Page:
Delaying chloroplast turnover increases water-deficit stress tolerance through the enhancement of nitrogen assimilation in rice

J Exp Bot. 2018 Feb 12;69(4):867-878. doi: 10.1093/jxb/erx247.


Abiotic stress-induced senescence in crops is a process particularly affecting the photosynthetic apparatus, decreasing photosynthetic activity and inducing chloroplast degradation. A pathway for stress-induced chloroplast degradation that involves the CHLOROPLAST VESICULATION (CV) gene was characterized in rice (Oryza sativa) plants. OsCV expression was up-regulated with the age of the plants and when plants were exposed to water-deficit conditions. The down-regulation of OsCV expression contributed to the maintenance of the chloroplast integrity under stress. OsCV-silenced plants displayed enhanced source fitness (i.e. carbon and nitrogen assimilation) and photorespiration, leading to water-deficit stress tolerance. Co-immunoprecipitation, intracellular co-localization, and bimolecular fluorescence demonstrated the in vivo interaction between OsCV and chloroplastic glutamine synthetase (OsGS2), affecting source-sink relationships of the plants under stress. Our results would indicate that the OsCV-mediated chloroplast degradation pathway is involved in the regulation of nitrogen assimilation during stress-induced plant senescence.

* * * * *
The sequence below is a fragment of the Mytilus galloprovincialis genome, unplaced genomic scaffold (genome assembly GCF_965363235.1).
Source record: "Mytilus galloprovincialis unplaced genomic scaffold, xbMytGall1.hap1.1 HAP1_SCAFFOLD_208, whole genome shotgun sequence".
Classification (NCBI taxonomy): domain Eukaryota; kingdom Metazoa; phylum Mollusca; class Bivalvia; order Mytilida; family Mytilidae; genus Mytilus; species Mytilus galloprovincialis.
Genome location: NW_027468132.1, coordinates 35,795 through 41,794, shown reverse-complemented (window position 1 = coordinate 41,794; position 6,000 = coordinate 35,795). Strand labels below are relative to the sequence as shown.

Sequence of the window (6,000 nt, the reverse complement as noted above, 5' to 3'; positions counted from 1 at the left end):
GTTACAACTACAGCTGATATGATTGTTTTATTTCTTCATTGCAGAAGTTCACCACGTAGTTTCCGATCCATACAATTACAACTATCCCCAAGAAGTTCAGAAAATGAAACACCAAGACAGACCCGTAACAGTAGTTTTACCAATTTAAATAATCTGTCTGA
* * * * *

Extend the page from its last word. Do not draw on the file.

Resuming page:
Keywords: CHLOROPLAST VESICULATION; nitrogen assimilation; photorespiration; photosynthesis; stress-induced senescence; water stress.

Publication types

  • Research Support, Non-U.S. Gov't

MeSH terms

  • Chloroplasts / metabolism*
  • Droughts*
  • Nitrogen / metabolism*
  • Oryza / genetics
  • Oryza / physiology*
  • Plant Proteins / genetics*
  • Plant Proteins / metabolism
  • Stress, Physiological
  • Water / metabolism*


  • Plant Proteins
  • Water
  • Nitrogen